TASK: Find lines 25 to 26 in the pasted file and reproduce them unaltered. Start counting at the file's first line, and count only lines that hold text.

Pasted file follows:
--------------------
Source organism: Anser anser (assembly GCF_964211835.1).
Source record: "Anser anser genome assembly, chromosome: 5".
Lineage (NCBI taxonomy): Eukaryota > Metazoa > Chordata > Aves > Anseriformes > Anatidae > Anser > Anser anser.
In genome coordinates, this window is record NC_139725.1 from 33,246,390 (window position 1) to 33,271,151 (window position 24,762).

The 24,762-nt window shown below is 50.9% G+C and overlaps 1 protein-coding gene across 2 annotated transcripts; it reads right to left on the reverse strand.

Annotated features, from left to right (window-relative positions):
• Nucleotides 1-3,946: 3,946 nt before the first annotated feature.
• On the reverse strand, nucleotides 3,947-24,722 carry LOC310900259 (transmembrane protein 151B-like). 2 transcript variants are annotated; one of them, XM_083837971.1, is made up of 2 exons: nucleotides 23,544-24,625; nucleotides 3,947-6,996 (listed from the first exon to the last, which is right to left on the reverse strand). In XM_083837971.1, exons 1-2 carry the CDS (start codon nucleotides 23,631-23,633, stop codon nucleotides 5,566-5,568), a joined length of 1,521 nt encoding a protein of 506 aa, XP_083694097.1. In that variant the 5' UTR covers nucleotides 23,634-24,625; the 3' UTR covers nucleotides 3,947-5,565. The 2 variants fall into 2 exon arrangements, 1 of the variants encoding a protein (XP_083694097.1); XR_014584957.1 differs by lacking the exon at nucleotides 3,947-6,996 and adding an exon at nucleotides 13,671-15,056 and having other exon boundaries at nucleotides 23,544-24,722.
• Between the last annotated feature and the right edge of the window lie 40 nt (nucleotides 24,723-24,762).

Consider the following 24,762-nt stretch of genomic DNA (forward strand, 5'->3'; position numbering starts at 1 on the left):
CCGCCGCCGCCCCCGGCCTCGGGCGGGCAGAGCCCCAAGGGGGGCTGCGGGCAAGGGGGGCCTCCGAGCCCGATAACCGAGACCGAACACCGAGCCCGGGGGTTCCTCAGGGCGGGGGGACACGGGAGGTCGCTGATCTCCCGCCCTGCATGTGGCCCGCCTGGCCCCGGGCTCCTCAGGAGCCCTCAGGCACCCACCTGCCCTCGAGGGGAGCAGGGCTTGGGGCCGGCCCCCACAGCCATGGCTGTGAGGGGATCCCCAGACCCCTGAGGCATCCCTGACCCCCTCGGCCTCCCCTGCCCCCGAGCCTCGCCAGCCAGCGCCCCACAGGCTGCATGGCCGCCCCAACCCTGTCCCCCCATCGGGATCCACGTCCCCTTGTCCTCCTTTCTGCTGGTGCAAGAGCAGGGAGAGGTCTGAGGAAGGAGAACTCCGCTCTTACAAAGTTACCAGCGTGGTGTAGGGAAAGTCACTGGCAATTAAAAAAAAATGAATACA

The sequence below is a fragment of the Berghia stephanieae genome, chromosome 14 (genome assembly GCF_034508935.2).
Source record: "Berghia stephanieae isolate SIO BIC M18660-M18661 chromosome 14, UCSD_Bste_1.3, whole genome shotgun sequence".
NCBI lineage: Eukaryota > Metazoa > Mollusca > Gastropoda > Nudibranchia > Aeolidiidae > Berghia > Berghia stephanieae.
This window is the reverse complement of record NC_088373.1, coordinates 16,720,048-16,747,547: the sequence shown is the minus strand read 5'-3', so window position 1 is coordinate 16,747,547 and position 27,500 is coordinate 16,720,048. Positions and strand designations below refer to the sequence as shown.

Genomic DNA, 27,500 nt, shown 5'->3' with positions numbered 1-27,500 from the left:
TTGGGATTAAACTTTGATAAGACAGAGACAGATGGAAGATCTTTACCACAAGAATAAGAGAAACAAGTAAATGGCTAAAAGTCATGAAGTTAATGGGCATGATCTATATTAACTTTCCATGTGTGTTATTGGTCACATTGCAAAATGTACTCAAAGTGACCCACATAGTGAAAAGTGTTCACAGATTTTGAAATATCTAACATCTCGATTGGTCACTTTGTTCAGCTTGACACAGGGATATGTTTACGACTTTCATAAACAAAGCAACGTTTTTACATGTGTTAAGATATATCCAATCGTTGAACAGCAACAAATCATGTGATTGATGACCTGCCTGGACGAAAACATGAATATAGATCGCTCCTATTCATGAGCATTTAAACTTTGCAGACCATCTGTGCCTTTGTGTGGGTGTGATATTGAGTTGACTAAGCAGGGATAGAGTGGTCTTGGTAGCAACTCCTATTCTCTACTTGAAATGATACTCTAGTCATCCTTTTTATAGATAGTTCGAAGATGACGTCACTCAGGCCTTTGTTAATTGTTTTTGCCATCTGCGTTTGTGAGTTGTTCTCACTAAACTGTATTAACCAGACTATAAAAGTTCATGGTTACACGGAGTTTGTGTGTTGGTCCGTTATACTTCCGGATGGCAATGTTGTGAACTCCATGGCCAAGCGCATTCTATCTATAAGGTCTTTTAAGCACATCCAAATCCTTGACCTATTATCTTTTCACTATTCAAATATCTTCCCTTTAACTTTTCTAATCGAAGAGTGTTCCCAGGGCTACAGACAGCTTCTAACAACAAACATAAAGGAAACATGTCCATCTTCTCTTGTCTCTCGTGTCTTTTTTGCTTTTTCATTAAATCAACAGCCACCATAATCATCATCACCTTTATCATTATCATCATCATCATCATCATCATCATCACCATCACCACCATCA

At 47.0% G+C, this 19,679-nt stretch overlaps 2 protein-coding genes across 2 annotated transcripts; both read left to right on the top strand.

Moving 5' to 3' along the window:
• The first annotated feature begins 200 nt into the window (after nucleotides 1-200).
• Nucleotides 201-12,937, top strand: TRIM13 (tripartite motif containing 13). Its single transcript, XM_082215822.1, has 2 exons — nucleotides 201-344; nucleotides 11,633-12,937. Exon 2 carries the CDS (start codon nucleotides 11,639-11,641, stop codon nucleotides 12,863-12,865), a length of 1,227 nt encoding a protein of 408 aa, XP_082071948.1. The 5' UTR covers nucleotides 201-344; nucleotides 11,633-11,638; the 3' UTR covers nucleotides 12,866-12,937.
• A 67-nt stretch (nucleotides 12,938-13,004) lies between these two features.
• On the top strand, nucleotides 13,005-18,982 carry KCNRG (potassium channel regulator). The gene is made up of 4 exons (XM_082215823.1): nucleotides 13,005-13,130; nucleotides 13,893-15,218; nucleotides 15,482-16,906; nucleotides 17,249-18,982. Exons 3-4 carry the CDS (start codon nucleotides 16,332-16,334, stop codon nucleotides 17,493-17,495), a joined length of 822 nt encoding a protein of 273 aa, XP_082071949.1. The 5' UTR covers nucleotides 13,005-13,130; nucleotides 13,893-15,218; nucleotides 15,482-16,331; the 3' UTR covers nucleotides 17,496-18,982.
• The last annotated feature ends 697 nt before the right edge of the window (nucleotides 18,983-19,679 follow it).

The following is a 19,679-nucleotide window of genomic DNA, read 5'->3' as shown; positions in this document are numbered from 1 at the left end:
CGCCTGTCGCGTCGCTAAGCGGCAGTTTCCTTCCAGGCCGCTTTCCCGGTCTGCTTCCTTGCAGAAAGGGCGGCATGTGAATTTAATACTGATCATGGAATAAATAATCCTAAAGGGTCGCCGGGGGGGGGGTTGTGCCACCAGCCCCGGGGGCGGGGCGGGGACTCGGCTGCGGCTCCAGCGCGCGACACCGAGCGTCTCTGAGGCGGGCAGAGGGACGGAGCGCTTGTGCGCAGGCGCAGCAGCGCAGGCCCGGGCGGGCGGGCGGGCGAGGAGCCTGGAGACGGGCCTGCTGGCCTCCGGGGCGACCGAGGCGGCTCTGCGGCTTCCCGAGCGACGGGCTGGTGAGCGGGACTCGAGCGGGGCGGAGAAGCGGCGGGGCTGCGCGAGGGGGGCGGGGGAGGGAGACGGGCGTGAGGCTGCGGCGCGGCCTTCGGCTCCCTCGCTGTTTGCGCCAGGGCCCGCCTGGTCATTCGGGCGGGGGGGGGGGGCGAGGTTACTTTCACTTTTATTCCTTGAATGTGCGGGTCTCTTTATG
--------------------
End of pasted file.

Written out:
The following is a 19,679-nucleotide window of genomic DNA, read 5'->3' as shown; positions in this document are numbered from 1 at the left end:
CGCCTGTCGCGTCGCTAAGCGGCAGTTTCCTTCCAGGCCGCTTTCCCGGTCTGCTTCCTTGCAGAAAGGGCGGCATGTGAATTTAATACTGATCATGGAATAAATAATCCTAAAGGGTCGCCGGGGGGGGGGTTGTGCCACCAGCCCCGGGGGCGGGGCGGGGACTCGGCTGCGGCTCCAGCGCGCGACACCGAGCGTCTCTGAGGCGGGCAGAGGGACGGAGCGCTTGTGCGCAGGCGCAGCAGCGCAGGCCCGGGCGGGCGGGCGGGCGAGGAGCCTGGAGACGGGCCTGCTGGCCTCCGGGGCGACCGAGGCGGCTCTGCGGCTTCCCGAGCGACGGGCTGGTGAGCGGGACTCGAGCGGGGCGGAGAAGCGGCGGGGCTGCGCGAGGGGGGCGGGGGAGGGAGACGGGCGTGAGGCTGCGGCGCGGCCTTCGGCTCCCTCGCTGTTTGCGCCAGGGCCCGCCTGGTCATTCGGGCGGGGGGGGGGGGCGAGGTTACTTTCACTTTTATTCCTTGAATGTGCGGGTCTCTTTATG